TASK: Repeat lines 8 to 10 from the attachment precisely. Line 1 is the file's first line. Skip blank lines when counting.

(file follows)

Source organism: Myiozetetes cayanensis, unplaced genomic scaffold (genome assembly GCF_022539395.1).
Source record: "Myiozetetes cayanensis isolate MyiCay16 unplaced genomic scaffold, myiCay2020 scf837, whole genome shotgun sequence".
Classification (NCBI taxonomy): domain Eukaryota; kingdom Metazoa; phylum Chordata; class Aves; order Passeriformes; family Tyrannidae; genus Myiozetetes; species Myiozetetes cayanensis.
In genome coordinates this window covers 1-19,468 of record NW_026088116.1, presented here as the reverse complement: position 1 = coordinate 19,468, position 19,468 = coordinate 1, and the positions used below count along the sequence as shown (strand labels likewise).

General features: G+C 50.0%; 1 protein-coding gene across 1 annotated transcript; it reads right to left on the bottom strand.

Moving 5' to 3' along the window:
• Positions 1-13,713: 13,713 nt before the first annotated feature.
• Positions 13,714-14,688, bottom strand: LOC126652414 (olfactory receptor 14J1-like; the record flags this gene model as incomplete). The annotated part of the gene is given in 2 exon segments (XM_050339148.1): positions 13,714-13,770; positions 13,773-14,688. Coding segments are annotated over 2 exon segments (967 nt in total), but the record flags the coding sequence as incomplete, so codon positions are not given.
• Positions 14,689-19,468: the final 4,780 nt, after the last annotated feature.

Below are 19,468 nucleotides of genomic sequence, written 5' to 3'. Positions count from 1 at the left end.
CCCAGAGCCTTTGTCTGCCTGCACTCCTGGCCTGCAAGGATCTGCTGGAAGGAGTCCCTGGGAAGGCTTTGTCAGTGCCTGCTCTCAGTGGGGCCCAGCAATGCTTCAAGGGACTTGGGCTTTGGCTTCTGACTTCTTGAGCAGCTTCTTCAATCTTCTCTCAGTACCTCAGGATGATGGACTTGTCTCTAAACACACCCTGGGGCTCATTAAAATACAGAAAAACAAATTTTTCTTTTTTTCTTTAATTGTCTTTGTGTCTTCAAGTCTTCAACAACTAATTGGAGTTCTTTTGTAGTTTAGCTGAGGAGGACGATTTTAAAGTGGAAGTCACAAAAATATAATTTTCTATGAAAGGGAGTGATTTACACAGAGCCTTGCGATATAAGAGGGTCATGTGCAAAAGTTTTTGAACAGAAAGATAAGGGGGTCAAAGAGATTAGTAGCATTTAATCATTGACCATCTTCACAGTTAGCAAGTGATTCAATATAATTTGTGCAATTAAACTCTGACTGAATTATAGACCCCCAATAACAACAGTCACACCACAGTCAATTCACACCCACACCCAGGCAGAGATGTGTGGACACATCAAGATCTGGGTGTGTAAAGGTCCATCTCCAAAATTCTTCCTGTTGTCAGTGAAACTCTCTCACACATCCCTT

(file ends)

• Positions 13,714-14,688, bottom strand: LOC126652414 (olfactory receptor 14J1-like; the record flags this gene model as incomplete). The annotated part of the gene is given in 2 exon segments (XM_050339148.1): positions 13,714-13,770; positions 13,773-14,688. Coding segments are annotated over 2 exon segments (967 nt in total), but the record flags the coding sequence as incomplete, so codon positions are not given.
• Positions 14,689-19,468: the final 4,780 nt, after the last annotated feature.

Below are 19,468 nucleotides of genomic sequence, written 5' to 3'. Positions count from 1 at the left end.